28 March 2020

Coronavirus #5: It takes as long as it takes

5 days into what is currently a three-week "lockdown" and it feels like longer already. We've had over 28,000 deaths from this worldwide so far and that number is likely to increase yet further. As testing becomes more widely available, the number of confirmed cases will skyrocket, but that figure is going to become increasingly meaningless as time goes on.

Going out for daily exercise and shopping, there's still a reasonable number of people around, but they're of course keeping a distance and it's not like there is that many shops available. Most foodstuffs can now be acquired, but you have to be a bit less choosy than normal.

As to how long this lasts, your guess is as good as mine. We cannot operate on artificial timetables - any decisions have to be data-driven.

We're just going to have to be patient. At some point, this will be over and we can file it as a bad memory. For most of us at any rate.

21 March 2020

Coronavirus #4: We need a lockdown - and it probably still won't be enough

Judging by the number of people I saw out and about during a walk today where I got some food items as well, it's clear that the social distancing calls from the government are not getting through to many people. Especially in Havering.

To slow the spread of this disease and release the pressure on the NHS, we need to close more non-essential shops (estate agents, furniture stores, hardware stores), as well as forcibly break up mass outdoor gatherings.

Even then, that might not do it. We don't have the police capacity - we arguably never had - to enforce a nationwide lockdown. Many will happily run the risk of a fine and a jail sentence because "it's just the flu".

It's probably a matter of time before we get scenes like in Lombardy in London.

14 March 2020

Coronavirus #3

It's now very likely that we're going to have disruption from this for weeks, if not months. With bans on big events likely for at least March and probably April, it's probably not a very good time to be planning anything major because it will likely be closed or called off.

The question is ultimately how quickly we can develop an effective treatment that isn't reliant on the body fighting this off - not always possible, especially if you've got other conditions - or a vaccine. 'Herd immunity' through the bulk of the population getting the regular version of the disease is going to result in a lot of deaths and take a long time indeed.

I think we're going to be dealing with this for a good year or two and will to adjust our behaviour to adapt.

08 March 2020

Coronavirus #2: Northern Italy on lockdown

With the announcement of movement restrictions for large parts of Northern Italy and other prohibitions that will heavily restrict social life in the country for nearly a month, the impact of Covid-19 is having some real effects on this people. It appears that the quarantines imposed in Wuhan worked in slowing down the disease; which is buying us time to develop treatments and ultimately vaccines.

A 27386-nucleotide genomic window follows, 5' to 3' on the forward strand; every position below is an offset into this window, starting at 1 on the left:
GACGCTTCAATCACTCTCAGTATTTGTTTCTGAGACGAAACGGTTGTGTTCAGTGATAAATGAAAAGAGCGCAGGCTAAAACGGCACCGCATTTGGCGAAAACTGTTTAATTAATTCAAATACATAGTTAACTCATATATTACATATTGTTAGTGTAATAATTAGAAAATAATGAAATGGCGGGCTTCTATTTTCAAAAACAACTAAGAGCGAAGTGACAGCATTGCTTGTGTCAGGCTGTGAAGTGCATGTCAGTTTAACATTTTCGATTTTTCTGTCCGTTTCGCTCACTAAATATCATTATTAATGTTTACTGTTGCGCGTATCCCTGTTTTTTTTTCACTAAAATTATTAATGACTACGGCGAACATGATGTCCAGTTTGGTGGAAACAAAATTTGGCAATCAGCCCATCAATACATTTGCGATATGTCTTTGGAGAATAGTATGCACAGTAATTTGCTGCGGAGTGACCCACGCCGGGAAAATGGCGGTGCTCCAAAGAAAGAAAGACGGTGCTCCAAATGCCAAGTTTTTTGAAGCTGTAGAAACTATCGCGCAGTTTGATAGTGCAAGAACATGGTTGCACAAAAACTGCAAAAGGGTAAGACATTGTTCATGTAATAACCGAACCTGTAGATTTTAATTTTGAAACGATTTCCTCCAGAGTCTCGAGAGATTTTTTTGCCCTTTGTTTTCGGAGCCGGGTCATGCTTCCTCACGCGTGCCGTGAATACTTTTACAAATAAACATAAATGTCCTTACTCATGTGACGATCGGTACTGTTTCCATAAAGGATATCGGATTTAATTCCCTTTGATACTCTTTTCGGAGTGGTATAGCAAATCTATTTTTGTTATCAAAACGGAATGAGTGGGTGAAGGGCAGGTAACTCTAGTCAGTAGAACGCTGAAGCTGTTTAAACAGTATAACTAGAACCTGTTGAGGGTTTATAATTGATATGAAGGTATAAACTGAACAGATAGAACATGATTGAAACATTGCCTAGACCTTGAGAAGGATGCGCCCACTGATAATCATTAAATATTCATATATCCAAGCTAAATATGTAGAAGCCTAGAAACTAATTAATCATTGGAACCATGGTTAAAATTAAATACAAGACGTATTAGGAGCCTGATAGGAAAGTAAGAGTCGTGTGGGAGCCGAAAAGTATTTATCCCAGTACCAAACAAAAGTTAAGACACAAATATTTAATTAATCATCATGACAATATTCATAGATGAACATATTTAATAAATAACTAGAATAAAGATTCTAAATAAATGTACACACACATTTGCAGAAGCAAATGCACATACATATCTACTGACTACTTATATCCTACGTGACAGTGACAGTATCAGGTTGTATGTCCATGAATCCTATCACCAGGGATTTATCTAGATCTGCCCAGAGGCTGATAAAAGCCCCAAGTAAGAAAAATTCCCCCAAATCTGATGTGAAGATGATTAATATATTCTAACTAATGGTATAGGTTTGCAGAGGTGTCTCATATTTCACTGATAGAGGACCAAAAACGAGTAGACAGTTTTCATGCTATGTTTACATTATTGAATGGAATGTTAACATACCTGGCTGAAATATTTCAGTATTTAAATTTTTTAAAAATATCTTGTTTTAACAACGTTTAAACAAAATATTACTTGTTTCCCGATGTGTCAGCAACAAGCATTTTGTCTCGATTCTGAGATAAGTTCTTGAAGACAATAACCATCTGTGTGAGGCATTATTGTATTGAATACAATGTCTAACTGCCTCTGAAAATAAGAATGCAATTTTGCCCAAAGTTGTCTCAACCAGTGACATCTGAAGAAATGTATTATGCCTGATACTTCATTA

However, it's likely to be a pretty unpleasant next few months in any event; a lot of people are going to get this disease and a noticeable percentage of them will die of it. There are about 3,500 new cases a day and around a hundred deaths. We've not yet reached the peak and it might not be done this month.

Also, I suspect that No Time To Die will not be the only film put back because of all of this - however, with Black Widow not out until May, Marvel will likely hold off on a decision until April.

01 March 2020


With over 20 cases of Covid-19 in the UK and over 85,000 known cases worldwide with nearly 3,000 known deaths, we're dealing with a particularly nasty new disease. However, not one to panic about.

Sensible precautions seem to be the way to go; for example, washing your hands, being careful how you sneeze and knowing when you're badly unwell. For many people who don't get sick pay, going into work with a minor cold is something we have no choice but to do - but if things get more major, it's probably best to stay at home. Face masks are needed for health workers - don't buy one unless you genuinely need it. A lot of people will likely get very mild Covid-19 and recover without even knowing they have it.

The impact from this is far likely to be economic for those not directly affected due to global supply chain disruption and major event cancellations; remember that a lot of small businesses around a football stadium will lose out if a game is called off.

Hopefully this will be contained and run its course within the next couple of months.